Even though I know English is widely spoken in Japan, I have often pointed out the importance of letting the locals know that I bothered to learn something of their language before traveling there. I usually memorize a few essential phrases and courtesies and then pull out my trusty crash-course language pamphlet to shamelessly plow ahead. I have butchered many a “thank you” and salutation as a result. Fortunately, what I lack in language skills, I make up for in polite sheepishness and hopeful confusion, peppered with my joy of traveling. Most people find my attempts endearing, or don’t mind because it’s obvious that I am really trying. Still, language is not my forte.
Over the years, I have amassed a tall pile of foreign language dictionaries and quickie guides: Easy German, French in 20 Easy Lessons, Instant Swahili… I have them all. So when I saw Dirty Japanese, I couldn’t resist the prospect of, well, dirty Japanese. While my days of speaking outrageously have naturally curbed over the years, my curiosity for it may never leave.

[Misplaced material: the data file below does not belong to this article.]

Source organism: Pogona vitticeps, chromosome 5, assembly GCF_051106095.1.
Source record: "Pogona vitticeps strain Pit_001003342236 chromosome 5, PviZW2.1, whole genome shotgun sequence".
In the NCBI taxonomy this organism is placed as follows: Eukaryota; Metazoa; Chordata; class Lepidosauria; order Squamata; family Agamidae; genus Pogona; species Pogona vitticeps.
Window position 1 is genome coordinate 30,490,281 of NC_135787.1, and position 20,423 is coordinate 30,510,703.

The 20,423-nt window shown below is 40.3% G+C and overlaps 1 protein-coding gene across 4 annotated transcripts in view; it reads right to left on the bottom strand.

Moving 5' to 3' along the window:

Ah, Japan. I need to go back! The author, Matt Fargo, has a Master’s in Japanese Lit, so he knows his stuff. I am not sure what he was thinking when he applied for grad school (seems like an impossible subject), but his book is a lot of fun, and more importantly, there is a lot more here than just ‘Dirty Japanese.’
While I can’t really fathom diving into this book and practicing the time-honored tradition of learning only the dirty words of any language for its own sake, I can attest that the commentary by Fargo is both entertaining and worth perusal. Moreover, I have a few Japanese friends that will be the lucky recipients of my new language “essentials.”
In terms of practice, this book would truly only benefit a reader with more than a minimal understanding of Japanese. It really would be best for someone who not only knows the basics but also has close Japanese friends with a sense of humor (as to not offend). Perhaps a warning to one’s friends prior to use would also be prudent to keep said friendships intact. Wisely, the author deftly covers these topics.